Insurance agents and brokers are insurance professionals whose actions in placing insurance require compliance with the standards of practice and skills of an insurance broker which are not necessarily matters of common knowledge. Under Pennsylvania law, and all of the United States, an insurance broker must exercise that degree of care that reasonably prudent businessperson in brokerage field would exercise under similar circumstances.
In Aslam v. Higgins Insurance Associates, Inc., 330 MDA 2013 (Pa.Super. 12/12/2013), download a copy here, Mohammad Aslam appealed from the trial court order granting summary judgment in favor of Higgins Insurance Associates, Inc., d/b/a Higgins Insurance (“Higgins”). The issue before a Pennsylvania appellate court is whether the trial court abused its discretion in granting summary judgment in an insured’s negligence action against an insurance broker. Aslam, the insured, alleged Higgins was negligent when it failed to procure sufficient insurance coverage for his property, failed to warn him that he was underinsured, and failed to explain the 80% co- insurance clause in the policy.
Aslam and his wife, Akhter Aslam, were the owners of a multi-unit apartment building in Port Carbon, Schuylkill County, known as the Town Clock Apartments. On behalf of Higgins, insurance agent John Sink procured property insurance for Aslam through Old Guard Insurance Company, now known as Westfield Group, in an amount of coverage in excess of $1,000,000.00. Thereafter, due to excess claims, Old Guard did not renew Aslam’s policy.
Aslam, a physician, claimed little knowledge of insurance, and asked Sink to help him obtain coverage. Sink informed Aslam that finding coverage would be difficult, but he eventually did so through the Pennsylvania Fair Plan (“Fair Plan”). A representative of Higgins filled out the Fair Plan policy application and gave it Aslam to sign; the policy had a $500,000.00 limit and an 80% co-insurance clause.
In September 2003, the apartment building sustained considerable roof damage during a windstorm. Fair Plan hired McShea Associates as its adjuster, and McShea calculated the loss to be $95,606.00. McShea also determined that Aslam’s coverage should have been closer to $1.5 million, and because the policy was for only $500,000.00, Aslam was subject to a co-insurance penalty and thus received only $28,747.43. Additionally, the Fair Plan policy did not provide coverage for loss of rental income.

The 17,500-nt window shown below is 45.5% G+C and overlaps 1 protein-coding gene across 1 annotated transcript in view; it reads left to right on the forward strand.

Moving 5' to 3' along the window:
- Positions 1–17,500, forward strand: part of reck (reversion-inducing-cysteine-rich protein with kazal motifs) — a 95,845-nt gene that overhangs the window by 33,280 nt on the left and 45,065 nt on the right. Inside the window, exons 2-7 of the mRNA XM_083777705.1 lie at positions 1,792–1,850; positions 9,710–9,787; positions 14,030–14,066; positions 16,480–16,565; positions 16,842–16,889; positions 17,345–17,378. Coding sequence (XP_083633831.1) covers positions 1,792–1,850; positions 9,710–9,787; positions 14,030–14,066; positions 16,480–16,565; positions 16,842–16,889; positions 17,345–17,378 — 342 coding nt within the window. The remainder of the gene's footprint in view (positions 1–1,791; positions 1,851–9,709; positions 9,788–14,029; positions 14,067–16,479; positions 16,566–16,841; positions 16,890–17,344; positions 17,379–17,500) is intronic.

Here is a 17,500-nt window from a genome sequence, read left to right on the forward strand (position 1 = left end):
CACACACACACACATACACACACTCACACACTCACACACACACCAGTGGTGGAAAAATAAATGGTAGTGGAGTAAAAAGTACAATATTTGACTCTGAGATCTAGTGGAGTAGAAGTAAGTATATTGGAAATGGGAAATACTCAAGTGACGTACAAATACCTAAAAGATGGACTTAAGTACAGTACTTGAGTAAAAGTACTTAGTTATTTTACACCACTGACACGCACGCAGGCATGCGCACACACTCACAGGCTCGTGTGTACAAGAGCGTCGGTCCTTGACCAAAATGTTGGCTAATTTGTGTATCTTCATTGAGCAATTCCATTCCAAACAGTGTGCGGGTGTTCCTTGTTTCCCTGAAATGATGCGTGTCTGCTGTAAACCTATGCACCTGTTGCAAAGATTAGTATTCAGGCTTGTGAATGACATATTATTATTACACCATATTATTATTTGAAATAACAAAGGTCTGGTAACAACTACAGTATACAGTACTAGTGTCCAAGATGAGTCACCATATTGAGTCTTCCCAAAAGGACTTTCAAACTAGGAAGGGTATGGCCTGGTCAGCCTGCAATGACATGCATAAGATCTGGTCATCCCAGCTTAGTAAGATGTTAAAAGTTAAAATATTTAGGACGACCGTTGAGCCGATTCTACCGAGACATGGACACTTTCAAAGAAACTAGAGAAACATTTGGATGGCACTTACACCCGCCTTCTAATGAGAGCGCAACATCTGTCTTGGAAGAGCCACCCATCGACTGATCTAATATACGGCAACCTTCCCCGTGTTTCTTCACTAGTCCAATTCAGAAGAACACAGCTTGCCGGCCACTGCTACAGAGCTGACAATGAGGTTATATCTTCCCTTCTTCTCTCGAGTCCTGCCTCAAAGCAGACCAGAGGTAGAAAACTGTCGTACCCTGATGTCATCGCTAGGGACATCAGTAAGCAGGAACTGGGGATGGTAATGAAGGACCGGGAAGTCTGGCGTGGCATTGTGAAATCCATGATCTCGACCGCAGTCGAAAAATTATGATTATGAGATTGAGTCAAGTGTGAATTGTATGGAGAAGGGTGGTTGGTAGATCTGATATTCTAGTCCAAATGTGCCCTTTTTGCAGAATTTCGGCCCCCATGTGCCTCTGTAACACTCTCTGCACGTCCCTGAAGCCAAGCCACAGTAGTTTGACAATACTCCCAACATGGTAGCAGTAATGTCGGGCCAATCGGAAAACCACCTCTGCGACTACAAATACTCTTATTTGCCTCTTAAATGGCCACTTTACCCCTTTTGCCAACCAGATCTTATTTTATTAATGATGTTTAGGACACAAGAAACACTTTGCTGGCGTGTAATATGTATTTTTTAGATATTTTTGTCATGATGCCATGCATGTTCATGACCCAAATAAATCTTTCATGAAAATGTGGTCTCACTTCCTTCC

Aslam filed a complaint against Higgins alleging breach of fiduciary duty, breach of good faith and fair dealing, breach of fiduciary duty in failing to inform them of risk, and negligence. In its motion for summary judgment, Higgins averred that Aslam admitted in his deposition that he knew the policy limit was $500,000.00, that he knew there was an 80% co-insurance clause, and that he knowingly signed the policy containing these provisions. Aslam asserted, however, that Higgins had breached its duty in failing to explain the 80% co-insurance clause to him. The trial court determined that in order to meet his burden of proof, Aslam needed to present expert testimony to establish an insurance broker’s standard of professional care and whether Sink, as an agent of Higgins, breached that standard.
Aslam failed to file an expert report. Higgins filed a motion for summary judgment, which the court granted. Aslam appealed.
Whether the lower court committed an error of law or abused its discretion by granting the appellee’s motion for summary judgment because of the lack of expert testimony on the issue of whether the appellant insurance agency acted negligently or breached its fiduciary duties when such issues are not so complex as to require the need for opinion testimony from an expert?
Aslam has asserted negligence and breach of fiduciary duty claims against Higgins for failing to explain the 80% co-insurance clause. Aslam also argued that insurance is not so highly technical a field that the average layperson cannot understand the general nature of an insurance broker’s responsibility to its insured.
In Pennsylvania, expert testimony is necessary to establish negligent practice in any profession. When dealing with the higher standards attributed to a professional in any field, a layperson’s views cannot take priority without guidance as to the acceptable practice in which the professional must operate.